What is a term for something that is the opposite of a Pyrrhic Victory?

As an example, Mark Twain gave a lecture in New York at Cooper's Union which lost money (they "papered the house" out of fear of having an empty hall), even though the place was full "to the rafters" (SRO).

He lost money in the short term (or the impresario, Frank Fuller, did, anyway), but reviews were good and it paved the way for more engagements which did make money. IOW, it was a "good investment" / "it takes money to make money" situation.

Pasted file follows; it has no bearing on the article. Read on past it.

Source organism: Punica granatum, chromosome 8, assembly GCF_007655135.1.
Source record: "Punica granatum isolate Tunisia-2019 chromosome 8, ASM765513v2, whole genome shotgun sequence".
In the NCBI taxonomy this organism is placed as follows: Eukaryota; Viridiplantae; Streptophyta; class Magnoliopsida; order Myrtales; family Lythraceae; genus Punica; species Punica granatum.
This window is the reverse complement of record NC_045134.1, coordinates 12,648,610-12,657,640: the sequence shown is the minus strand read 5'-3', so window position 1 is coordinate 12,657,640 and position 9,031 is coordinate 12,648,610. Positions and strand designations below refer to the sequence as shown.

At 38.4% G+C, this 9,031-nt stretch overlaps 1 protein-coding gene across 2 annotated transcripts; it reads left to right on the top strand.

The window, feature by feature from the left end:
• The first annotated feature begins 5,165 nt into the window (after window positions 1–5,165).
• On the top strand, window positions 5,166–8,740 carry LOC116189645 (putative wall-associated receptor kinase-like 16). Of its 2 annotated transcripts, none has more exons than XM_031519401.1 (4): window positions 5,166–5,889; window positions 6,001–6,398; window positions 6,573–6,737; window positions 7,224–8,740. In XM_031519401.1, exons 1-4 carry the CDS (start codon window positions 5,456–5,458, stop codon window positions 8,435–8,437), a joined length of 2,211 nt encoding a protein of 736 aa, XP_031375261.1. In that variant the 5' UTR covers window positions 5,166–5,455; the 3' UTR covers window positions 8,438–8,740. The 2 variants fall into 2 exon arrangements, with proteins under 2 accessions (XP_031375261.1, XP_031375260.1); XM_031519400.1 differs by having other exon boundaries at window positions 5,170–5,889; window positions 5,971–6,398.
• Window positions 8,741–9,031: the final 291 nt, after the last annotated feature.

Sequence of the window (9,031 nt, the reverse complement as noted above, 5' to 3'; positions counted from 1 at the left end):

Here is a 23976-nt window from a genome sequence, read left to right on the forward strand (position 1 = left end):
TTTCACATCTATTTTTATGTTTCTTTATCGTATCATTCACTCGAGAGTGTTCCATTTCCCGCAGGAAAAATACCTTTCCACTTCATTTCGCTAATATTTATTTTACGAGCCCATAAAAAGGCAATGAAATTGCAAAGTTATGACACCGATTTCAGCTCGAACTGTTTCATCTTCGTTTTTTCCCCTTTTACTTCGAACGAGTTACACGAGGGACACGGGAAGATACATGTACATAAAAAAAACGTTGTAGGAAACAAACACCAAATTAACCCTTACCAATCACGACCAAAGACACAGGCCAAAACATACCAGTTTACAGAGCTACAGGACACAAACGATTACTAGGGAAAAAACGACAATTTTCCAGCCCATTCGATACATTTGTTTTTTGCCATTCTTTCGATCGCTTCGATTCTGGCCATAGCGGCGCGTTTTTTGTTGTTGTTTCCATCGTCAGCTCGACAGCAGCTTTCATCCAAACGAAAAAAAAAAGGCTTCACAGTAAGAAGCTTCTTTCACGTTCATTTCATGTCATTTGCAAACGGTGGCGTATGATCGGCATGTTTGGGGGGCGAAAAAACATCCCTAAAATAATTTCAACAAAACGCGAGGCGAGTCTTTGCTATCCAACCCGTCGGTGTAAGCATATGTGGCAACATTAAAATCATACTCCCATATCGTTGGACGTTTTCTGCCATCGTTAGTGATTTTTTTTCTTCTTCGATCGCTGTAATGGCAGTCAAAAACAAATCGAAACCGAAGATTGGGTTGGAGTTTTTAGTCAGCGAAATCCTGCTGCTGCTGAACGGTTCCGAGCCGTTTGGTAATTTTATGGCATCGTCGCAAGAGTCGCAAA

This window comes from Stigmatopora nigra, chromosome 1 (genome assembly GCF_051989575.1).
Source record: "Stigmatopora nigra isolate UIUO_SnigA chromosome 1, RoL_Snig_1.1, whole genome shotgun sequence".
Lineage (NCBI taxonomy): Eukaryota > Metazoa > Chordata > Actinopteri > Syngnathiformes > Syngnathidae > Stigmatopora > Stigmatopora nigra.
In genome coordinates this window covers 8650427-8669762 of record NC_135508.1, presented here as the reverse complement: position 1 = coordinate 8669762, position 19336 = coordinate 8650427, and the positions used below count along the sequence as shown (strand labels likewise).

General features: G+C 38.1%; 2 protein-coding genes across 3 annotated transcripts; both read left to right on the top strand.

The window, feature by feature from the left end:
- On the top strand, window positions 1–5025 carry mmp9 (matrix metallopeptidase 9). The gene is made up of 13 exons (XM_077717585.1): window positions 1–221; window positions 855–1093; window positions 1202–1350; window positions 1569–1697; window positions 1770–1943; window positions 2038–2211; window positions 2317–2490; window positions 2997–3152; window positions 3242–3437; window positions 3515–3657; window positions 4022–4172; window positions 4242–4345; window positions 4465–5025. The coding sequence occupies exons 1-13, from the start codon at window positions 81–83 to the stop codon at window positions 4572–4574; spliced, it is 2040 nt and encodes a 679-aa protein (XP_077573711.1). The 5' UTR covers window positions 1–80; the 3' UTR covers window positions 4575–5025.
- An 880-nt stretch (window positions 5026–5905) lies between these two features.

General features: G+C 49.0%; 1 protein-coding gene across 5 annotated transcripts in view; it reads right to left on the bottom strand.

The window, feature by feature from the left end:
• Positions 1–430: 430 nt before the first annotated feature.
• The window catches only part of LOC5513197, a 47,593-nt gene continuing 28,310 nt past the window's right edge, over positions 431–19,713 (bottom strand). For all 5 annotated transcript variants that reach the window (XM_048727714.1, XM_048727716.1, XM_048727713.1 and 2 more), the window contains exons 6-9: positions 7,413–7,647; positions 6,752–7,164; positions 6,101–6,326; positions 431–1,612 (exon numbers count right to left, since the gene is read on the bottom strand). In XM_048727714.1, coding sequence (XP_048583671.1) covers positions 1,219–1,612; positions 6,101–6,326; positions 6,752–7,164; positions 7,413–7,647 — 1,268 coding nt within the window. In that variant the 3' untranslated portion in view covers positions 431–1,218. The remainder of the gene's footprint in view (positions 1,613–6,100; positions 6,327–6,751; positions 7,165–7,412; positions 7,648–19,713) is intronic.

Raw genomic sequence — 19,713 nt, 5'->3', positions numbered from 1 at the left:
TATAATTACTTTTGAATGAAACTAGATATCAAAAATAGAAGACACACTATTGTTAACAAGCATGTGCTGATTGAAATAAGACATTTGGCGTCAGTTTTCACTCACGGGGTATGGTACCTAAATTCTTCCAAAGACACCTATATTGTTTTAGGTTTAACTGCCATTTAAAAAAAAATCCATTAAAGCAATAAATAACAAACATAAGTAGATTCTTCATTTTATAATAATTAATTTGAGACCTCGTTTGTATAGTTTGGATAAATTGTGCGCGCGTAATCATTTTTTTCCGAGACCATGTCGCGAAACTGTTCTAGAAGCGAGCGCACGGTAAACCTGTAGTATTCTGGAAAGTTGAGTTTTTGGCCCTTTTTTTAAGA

Is there a phrase that describes this sort of thing?

  • 3
    Possible duplicate of A Pyrrhic defeat? – Laurel Mar 14 '19 at 0:02
  • What are you trying to negate? If I pick the opposite of both words, I end up with a trivial defeat. – Jason Bassford Mar 14 '19 at 9:55

It's simply called a victory. A writer could emphasize the absence of the qualifier Pyrrhic by pointing out that it's an unqualified victory.

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